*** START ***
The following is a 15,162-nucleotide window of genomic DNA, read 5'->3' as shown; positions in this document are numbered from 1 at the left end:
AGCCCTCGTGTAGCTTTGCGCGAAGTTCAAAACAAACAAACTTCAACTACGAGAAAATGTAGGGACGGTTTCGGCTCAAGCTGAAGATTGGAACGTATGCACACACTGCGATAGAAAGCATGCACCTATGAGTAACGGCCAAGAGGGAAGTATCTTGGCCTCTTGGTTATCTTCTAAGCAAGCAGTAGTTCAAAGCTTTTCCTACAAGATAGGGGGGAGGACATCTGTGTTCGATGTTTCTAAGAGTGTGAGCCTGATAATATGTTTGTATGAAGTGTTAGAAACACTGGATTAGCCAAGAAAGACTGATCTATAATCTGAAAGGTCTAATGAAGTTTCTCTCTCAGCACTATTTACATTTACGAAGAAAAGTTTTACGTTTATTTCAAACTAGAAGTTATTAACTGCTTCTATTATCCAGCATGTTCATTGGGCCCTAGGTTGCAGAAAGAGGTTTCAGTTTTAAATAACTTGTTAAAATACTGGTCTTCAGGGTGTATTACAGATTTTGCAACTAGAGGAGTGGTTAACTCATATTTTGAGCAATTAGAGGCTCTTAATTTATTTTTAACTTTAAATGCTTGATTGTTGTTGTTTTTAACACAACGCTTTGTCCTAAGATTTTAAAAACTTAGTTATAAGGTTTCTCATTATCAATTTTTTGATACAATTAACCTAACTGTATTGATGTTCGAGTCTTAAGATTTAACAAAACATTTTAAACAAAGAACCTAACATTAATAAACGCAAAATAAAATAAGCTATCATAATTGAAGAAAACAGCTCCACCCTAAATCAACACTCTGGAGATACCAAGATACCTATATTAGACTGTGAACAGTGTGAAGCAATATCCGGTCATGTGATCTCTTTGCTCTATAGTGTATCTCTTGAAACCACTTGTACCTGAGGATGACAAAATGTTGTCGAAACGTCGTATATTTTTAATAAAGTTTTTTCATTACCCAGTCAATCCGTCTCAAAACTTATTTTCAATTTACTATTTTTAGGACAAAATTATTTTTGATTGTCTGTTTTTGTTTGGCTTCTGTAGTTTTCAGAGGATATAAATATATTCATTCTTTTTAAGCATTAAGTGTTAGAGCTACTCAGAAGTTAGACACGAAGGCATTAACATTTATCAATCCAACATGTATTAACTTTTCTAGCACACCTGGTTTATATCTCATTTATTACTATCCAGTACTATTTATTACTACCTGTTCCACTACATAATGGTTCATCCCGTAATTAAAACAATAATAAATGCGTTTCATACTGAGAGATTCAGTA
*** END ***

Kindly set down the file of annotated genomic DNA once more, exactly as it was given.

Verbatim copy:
The following is a 15,162-nucleotide window of genomic DNA, read 5'->3' as shown; positions in this document are numbered from 1 at the left end:
AGCCCTCGTGTAGCTTTGCGCGAAGTTCAAAACAAACAAACTTCAACTACGAGAAAATGTAGGGACGGTTTCGGCTCAAGCTGAAGATTGGAACGTATGCACACACTGCGATAGAAAGCATGCACCTATGAGTAACGGCCAAGAGGGAAGTATCTTGGCCTCTTGGTTATCTTCTAAGCAAGCAGTAGTTCAAAGCTTTTCCTACAAGATAGGGGGGAGGACATCTGTGTTCGATGTTTCTAAGAGTGTGAGCCTGATAATATGTTTGTATGAAGTGTTAGAAACACTGGATTAGCCAAGAAAGACTGATCTATAATCTGAAAGGTCTAATGAAGTTTCTCTCTCAGCACTATTTACATTTACGAAGAAAAGTTTTACGTTTATTTCAAACTAGAAGTTATTAACTGCTTCTATTATCCAGCATGTTCATTGGGCCCTAGGTTGCAGAAAGAGGTTTCAGTTTTAAATAACTTGTTAAAATACTGGTCTTCAGGGTGTATTACAGATTTTGCAACTAGAGGAGTGGTTAACTCATATTTTGAGCAATTAGAGGCTCTTAATTTATTTTTAACTTTAAATGCTTGATTGTTGTTGTTTTTAACACAACGCTTTGTCCTAAGATTTTAAAAACTTAGTTATAAGGTTTCTCATTATCAATTTTTTGATACAATTAACCTAACTGTATTGATGTTCGAGTCTTAAGATTTAACAAAACATTTTAAACAAAGAACCTAACATTAATAAACGCAAAATAAAATAAGCTATCATAATTGAAGAAAACAGCTCCACCCTAAATCAACACTCTGGAGATACCAAGATACCTATATTAGACTGTGAACAGTGTGAAGCAATATCCGGTCATGTGATCTCTTTGCTCTATAGTGTATCTCTTGAAACCACTTGTACCTGAGGATGACAAAATGTTGTCGAAACGTCGTATATTTTTAATAAAGTTTTTTCATTACCCAGTCAATCCGTCTCAAAACTTATTTTCAATTTACTATTTTTAGGACAAAATTATTTTTGATTGTCTGTTTTTGTTTGGCTTCTGTAGTTTTCAGAGGATATAAATATATTCATTCTTTTTAAGCATTAAGTGTTAGAGCTACTCAGAAGTTAGACACGAAGGCATTAACATTTATCAATCCAACATGTATTAACTTTTCTAGCACACCTGGTTTATATCTCATTTATTACTATCCAGTACTATTTATTACTACCTGTTCCACTACATAATGGTTCATCCCGTAATTAAAACAATAATAAATGCGTTTCATACTGAGAGATTCAGTA